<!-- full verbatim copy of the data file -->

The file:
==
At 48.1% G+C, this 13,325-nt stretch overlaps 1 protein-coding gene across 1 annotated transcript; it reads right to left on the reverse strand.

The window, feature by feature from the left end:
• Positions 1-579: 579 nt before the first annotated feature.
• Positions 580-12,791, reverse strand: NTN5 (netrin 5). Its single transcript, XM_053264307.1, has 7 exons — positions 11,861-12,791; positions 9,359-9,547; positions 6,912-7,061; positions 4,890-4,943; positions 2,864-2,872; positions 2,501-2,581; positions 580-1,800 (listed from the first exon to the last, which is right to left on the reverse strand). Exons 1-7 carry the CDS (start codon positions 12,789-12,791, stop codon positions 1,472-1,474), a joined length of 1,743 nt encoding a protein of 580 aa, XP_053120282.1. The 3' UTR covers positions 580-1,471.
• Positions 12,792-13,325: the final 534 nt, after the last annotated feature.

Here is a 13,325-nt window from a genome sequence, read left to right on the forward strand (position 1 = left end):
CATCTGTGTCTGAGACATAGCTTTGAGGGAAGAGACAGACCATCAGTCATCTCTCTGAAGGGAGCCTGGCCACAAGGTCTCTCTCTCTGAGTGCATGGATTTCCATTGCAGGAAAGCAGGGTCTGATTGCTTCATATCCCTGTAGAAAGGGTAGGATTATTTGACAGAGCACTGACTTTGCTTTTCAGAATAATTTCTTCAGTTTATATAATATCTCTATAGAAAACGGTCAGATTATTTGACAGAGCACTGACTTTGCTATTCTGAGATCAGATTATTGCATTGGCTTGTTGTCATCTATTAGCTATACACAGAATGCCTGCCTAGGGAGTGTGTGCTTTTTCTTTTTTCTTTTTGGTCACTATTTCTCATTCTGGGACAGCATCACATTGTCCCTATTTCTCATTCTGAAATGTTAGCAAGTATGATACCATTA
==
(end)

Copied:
At 48.1% G+C, this 13,325-nt stretch overlaps 1 protein-coding gene across 1 annotated transcript; it reads right to left on the reverse strand.

The window, feature by feature from the left end:
• Positions 1-579: 579 nt before the first annotated feature.
• Positions 580-12,791, reverse strand: NTN5 (netrin 5). Its single transcript, XM_053264307.1, has 7 exons — positions 11,861-12,791; positions 9,359-9,547; positions 6,912-7,061; positions 4,890-4,943; positions 2,864-2,872; positions 2,501-2,581; positions 580-1,800 (listed from the first exon to the last, which is right to left on the reverse strand). Exons 1-7 carry the CDS (start codon positions 12,789-12,791, stop codon positions 1,472-1,474), a joined length of 1,743 nt encoding a protein of 580 aa, XP_053120282.1. The 3' UTR covers positions 580-1,471.
• Positions 12,792-13,325: the final 534 nt, after the last annotated feature.

Here is a 13,325-nt window from a genome sequence, read left to right on the forward strand (position 1 = left end):
CATCTGTGTCTGAGACATAGCTTTGAGGGAAGAGACAGACCATCAGTCATCTCTCTGAAGGGAGCCTGGCCACAAGGTCTCTCTCTCTGAGTGCATGGATTTCCATTGCAGGAAAGCAGGGTCTGATTGCTTCATATCCCTGTAGAAAGGGTAGGATTATTTGACAGAGCACTGACTTTGCTTTTCAGAATAATTTCTTCAGTTTATATAATATCTCTATAGAAAACGGTCAGATTATTTGACAGAGCACTGACTTTGCTATTCTGAGATCAGATTATTGCATTGGCTTGTTGTCATCTATTAGCTATACACAGAATGCCTGCCTAGGGAGTGTGTGCTTTTTCTTTTTTCTTTTTGGTCACTATTTCTCATTCTGGGACAGCATCACATTGTCCCTATTTCTCATTCTGAAATGTTAGCAAGTATGATACCATTA